Despite it’s appearance, Battleground is not a ‘light’ wargame – that is to say, it is as complex and involving as a full miniatures-based game. While it is easy to learn the basics, it is still a far more complex game than a German-style game or an average board game, in keeping with its wargame-style tactical depth. It is definitely a lot quicker to play than the average wargame too (unless of course you play with 5,000-point armies!), which is great for those of us with time constraints. It’s very satisfying to build an army and watch your plans unfold on the battlefield, and there are many different options available every turn. As with the most involving games, there are always too few actions and too many options, causing agonizing decisions every turn about how best to organise movement and attack of each unit. The command card and command point systems are very well implemented, and combat is very clean and easy to resolve. All movement in the game is measured in card lengths (various multiples of short and long lengths of the card sides), which makes measuring distances very simple indeed.
There are a few minor negative points that I should raise though. The rulebook is tiny, and it is reasonably difficult to locate clarifications of rules when you most need them. Some of the rules are also a little unclear or badly explained, such as the explanation of reducing movement categories when taking direct control of units. Also, the reference cards that are included with the starter decks do include all of the information you need when changing a unit’s movement or applying modifiers to combat situations, but it is hard, especially for the first few games, to remember what all of the terms mean. Even after the first few games, it is still tough to remember everything that you need to know as there are so many situations where these modifiers will apply. There is also a rather glaring omission from the reference cards that would have assisted greatly in learning the game – a turn summary.
These minor points don’t detract from the enjoyment that can be gleaned from Battleground though. It could have ended up being incredibly gimmicky – the unique selling point, after all, is the fact that it is a cheap wargame played with cards instead of miniatures - but the designers have not taken the easy way out. It’s an absolutely superb recreation of the classic miniatures style wargaming experience, made much more affordable and both easy to set up and take down again. As the decks fit in standard playing-card sized boxes, it's also much easier to find space for than boxes of miniatures. Battleground is a highly compelling and endlessly replayable game, perfect for players without the time or inclination to paint and assemble miniatures as well as spend huge amounts of money in order to afford an army of them. It’s an easy game to learn, but players looking for more complexity are free to use any advanced rules as they see fit - it's a brilliantly scalable system. Battleground deserves to be a huge hit – it’s easily one of the best games that I have played for a long time, and comes highly recommended for all players looking to scratch that wargame itch in a convenient and affordable format.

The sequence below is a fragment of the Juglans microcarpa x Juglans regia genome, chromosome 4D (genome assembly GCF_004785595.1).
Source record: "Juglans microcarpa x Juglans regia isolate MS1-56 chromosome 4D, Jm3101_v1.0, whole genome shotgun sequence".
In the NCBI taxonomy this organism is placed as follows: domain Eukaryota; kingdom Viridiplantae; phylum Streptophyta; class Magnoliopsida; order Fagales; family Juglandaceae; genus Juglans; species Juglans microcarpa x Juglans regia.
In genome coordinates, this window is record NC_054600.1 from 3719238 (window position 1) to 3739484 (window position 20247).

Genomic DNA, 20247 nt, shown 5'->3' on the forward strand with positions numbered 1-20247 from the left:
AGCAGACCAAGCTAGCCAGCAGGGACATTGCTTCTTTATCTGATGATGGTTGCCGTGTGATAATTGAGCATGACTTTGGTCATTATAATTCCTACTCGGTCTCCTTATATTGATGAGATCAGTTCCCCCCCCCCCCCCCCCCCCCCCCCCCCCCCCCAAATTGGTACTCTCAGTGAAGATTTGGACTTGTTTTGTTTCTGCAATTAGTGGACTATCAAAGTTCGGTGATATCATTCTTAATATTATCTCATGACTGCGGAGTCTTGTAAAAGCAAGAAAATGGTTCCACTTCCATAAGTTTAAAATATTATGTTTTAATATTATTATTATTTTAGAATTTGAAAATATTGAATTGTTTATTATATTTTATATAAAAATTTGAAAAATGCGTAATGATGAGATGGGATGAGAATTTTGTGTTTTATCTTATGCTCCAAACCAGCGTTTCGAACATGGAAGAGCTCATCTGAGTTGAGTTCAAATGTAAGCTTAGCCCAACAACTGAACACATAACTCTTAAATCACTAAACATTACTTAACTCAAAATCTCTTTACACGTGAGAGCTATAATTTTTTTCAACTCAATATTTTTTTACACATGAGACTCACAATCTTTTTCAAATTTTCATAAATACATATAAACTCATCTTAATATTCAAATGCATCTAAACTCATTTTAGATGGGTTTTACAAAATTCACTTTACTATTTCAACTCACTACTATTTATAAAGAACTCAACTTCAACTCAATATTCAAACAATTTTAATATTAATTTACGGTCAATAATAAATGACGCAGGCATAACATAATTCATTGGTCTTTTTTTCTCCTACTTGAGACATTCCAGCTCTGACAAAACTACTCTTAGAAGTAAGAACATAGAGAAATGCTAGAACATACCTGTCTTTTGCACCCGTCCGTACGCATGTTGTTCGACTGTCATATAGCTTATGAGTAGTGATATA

Presentation: Basically just decks of cards - cardstock is average, but the cards are well illustrated. The various modifiers and damage trackers are well laid out and do not obscure the view of the units. 7.5/10
Clarity of Rules: The rules are printed on a tiny and surprisingly thick book, and could definitely have been presented in a more easy to read manner. There is quite a bit to keep track of, and some useful information - such as turn summaries - appears only in the book, not on the reference cards. 7.0/10
Game Length: Games typically last around 1 1/2 hours but this can depend on the scenario played. The length of the game is adaptable to suit the needs of the players. 8.8/10
Value: Superb - you'd have a hard time buying a single army in a normal miniatures game for the price of all six Battleground decks. 9.5/10
Overall: An excellent concept, brilliantly implemented. A very affordable miniatures-style game without any of the hassle or expense. 9.2/10 (not an average)
Review by Jason M. Brown